One man turns grief over mother's death into a family of thousands with a unified goal
By Billy Starr
Some people can look back on their lives and know exactly how they got to where they are standing. I am one of them. What I do today -- and who I have become -- can be traced back to the loss of my mother.
I had just graduated college and returned home to walk in on my father weeping in his bedroom. It was the first time I ever remember seeing my father cry. My mother had been diagnosed with melanoma and the prognosis was not good.
Billy, Betty, and Mark
My mother was one of those people who made everything beautiful. She was the matriarch of our family and while her childhood was both emotionally and materially unstable, she made sure to provide a supportive and loving environment for my brother and me.
Betty Finkel Starr was raised in a luxurious apartment on Park Avenue, and lived a good life on the upper Westside of New York in the 1930's. She had a Harvard educated father and University of Vermont educated mother. That life however, came crashing down with the stock market that left the family penniless. With nowhere to go, they moved into her aunt's maid chambers, and with no money to speak of, my mother was the only woman in her family to not receive a college education.
She went to work, but her external and internal beauty soon got her accepted at the Powers Agency as a model, where she worked until she met my father, Milton Starr. Then she became my mother.
My mother always greeted me with a hug and a smile, and encouraged me to be who I was going to be, whoever that was. She volunteered with disabled veterans and their art demonstrated that life wasn't always pretty or easy. They adored her, and our house was filled with gifts, portraits and sculptures that the veterans made for her, using utensils and brushes in their teeth.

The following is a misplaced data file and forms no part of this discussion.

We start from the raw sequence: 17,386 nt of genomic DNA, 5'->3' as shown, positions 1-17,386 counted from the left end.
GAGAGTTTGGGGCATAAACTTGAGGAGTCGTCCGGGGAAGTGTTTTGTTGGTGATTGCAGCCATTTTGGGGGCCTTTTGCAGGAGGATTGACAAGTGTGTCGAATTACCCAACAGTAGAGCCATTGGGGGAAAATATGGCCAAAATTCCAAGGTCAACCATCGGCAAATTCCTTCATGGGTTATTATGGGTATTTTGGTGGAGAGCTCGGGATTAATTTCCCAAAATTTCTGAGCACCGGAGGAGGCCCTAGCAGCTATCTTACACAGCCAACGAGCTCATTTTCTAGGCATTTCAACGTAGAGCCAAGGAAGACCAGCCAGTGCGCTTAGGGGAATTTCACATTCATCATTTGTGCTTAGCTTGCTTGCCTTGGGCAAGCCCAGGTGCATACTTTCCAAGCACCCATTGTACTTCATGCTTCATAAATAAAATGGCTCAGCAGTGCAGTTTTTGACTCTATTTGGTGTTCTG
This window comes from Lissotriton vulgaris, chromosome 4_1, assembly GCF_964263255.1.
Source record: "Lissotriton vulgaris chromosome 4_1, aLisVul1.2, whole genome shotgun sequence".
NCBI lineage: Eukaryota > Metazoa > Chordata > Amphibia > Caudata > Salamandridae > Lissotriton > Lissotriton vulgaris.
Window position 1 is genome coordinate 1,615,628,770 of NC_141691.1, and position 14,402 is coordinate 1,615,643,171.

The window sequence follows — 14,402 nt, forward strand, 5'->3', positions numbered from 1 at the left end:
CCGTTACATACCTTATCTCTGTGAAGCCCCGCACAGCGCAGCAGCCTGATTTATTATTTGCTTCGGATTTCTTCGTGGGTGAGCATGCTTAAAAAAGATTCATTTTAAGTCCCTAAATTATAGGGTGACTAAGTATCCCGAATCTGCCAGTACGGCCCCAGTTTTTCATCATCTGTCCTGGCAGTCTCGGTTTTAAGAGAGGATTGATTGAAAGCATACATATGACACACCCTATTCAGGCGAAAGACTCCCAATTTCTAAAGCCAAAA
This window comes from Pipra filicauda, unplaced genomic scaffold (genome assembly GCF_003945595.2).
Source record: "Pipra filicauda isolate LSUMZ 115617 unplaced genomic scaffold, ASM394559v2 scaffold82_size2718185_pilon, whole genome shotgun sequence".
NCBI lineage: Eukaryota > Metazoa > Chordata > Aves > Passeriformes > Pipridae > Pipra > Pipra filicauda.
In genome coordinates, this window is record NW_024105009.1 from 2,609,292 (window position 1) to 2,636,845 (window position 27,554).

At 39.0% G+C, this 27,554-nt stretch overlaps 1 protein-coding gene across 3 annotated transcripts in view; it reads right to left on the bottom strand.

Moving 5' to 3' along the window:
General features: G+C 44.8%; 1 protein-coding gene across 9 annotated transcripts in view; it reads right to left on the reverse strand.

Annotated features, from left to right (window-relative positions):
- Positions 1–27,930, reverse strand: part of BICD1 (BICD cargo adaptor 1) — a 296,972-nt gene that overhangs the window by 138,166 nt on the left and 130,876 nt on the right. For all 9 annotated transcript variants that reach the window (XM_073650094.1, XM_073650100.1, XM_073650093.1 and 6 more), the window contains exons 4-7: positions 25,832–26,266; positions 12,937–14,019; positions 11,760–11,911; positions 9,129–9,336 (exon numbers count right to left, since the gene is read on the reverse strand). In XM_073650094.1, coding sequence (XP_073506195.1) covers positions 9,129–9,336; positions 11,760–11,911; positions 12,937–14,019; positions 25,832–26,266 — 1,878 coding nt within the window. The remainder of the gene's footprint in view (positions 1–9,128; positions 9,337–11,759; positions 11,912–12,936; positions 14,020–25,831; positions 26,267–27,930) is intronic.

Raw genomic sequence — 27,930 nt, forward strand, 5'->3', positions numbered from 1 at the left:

At that time of her death I was a drifty liberal arts kid and was just about the hike the Himalayas without a care in the world. After getting the news of her diagnosis, I stayed close to home and visited her in the hospital three times a day. She died in 1974, at 49-years-old.
Our family unit changed after that. I was floundering. I drove a truck, got a master's degree, bounced around from job to job, nothing soothed my soul. My life needed to matter and I wanted to make a profound statement in her honor. I had a sense there were people out there like me who wanted to give back.
In the summer of 1980, I coordinated a two-day charity bike ride that would span across Massachusetts. I called it the Pan-Massachusetts Challenge and gave out flyers on bike paths alerting others so they'd join. That first year, there were 36 cyclists and everything that could go wrong did. We all got lost and ran out of food. But when all was said and done, we donated $10,200 to the Jimmy Fund and everyone was talking about next year. While most people looked at it as the grown up equivalent of a lemonade stand, I saw it at as something bigger.
I realized I had tapped into a concept - sports-oriented philanthropy - that wasn't all that familiar or readily available back then. The people who signed up to ride the PMC were seeking to fulfill a greater obligation to both society and themselves. The PMC channeled our need to be a part of something greater than ourselves.
When I created this event, I worked out of my father's house. For three months, I slept in a tent in his backyard. My office was my father's dining room table—and the PMC office remained there for 15 years before I rented office space. It was 10 years before I hired another full time staffer.
Though I worked from my dad's dining room out of necessity, it turned out to be a special blessing for me. My dad had always been a huge part of my life. Both of us were deeply affected by my mother's death. My dad never questioned what I was doing or why — though plenty of other people did. That support was his gift to me. My dad passed away 14 years ago. He never got to see the PMC donate $35 million in one year – or $ 303 million over 31 years – but at the time of his death, the PMC had grown into a widely known institution, and we took pride in that together.
When I look back at the years that have gone by and how the organization has grown I realize that I was recreating the security blanket of my family. Each summer, when I ride among the 5,000 cyclists who cycle to raise money for cancer research, I think about my mother and what it would have meant to her. I would say that the PMC is my gift to her, but I think in the end it has become her gift to me.